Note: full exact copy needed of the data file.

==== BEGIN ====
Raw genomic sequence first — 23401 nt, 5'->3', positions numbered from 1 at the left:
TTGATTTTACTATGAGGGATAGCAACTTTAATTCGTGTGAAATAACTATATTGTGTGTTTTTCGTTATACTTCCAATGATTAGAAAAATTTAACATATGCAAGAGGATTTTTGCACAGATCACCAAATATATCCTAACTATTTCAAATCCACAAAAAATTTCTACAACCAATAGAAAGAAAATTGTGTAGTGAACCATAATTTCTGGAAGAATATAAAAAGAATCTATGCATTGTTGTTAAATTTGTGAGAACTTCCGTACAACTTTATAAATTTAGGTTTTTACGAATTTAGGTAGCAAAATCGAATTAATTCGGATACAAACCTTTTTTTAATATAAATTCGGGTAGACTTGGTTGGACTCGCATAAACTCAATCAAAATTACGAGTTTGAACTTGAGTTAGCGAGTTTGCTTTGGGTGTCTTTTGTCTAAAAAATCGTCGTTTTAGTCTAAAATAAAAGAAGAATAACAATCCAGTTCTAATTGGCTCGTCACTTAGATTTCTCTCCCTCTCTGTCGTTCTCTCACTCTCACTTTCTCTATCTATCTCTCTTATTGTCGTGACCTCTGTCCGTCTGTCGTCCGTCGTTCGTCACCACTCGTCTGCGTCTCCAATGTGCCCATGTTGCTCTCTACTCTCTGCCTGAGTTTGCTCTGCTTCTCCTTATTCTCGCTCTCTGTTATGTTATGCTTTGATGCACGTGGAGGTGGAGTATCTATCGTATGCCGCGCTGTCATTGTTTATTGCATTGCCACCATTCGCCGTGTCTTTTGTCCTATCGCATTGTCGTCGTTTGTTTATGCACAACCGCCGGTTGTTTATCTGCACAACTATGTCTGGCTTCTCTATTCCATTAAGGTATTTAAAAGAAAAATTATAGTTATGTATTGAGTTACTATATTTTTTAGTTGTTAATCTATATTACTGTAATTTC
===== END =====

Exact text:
Raw genomic sequence first — 23401 nt, 5'->3', positions numbered from 1 at the left:
TTGATTTTACTATGAGGGATAGCAACTTTAATTCGTGTGAAATAACTATATTGTGTGTTTTTCGTTATACTTCCAATGATTAGAAAAATTTAACATATGCAAGAGGATTTTTGCACAGATCACCAAATATATCCTAACTATTTCAAATCCACAAAAAATTTCTACAACCAATAGAAAGAAAATTGTGTAGTGAACCATAATTTCTGGAAGAATATAAAAAGAATCTATGCATTGTTGTTAAATTTGTGAGAACTTCCGTACAACTTTATAAATTTAGGTTTTTACGAATTTAGGTAGCAAAATCGAATTAATTCGGATACAAACCTTTTTTTAATATAAATTCGGGTAGACTTGGTTGGACTCGCATAAACTCAATCAAAATTACGAGTTTGAACTTGAGTTAGCGAGTTTGCTTTGGGTGTCTTTTGTCTAAAAAATCGTCGTTTTAGTCTAAAATAAAAGAAGAATAACAATCCAGTTCTAATTGGCTCGTCACTTAGATTTCTCTCCCTCTCTGTCGTTCTCTCACTCTCACTTTCTCTATCTATCTCTCTTATTGTCGTGACCTCTGTCCGTCTGTCGTCCGTCGTTCGTCACCACTCGTCTGCGTCTCCAATGTGCCCATGTTGCTCTCTACTCTCTGCCTGAGTTTGCTCTGCTTCTCCTTATTCTCGCTCTCTGTTATGTTATGCTTTGATGCACGTGGAGGTGGAGTATCTATCGTATGCCGCGCTGTCATTGTTTATTGCATTGCCACCATTCGCCGTGTCTTTTGTCCTATCGCATTGTCGTCGTTTGTTTATGCACAACCGCCGGTTGTTTATCTGCACAACTATGTCTGGCTTCTCTATTCCATTAAGGTATTTAAAAGAAAAATTATAGTTATGTATTGAGTTACTATATTTTTTAGTTGTTAATCTATATTACTGTAATTTC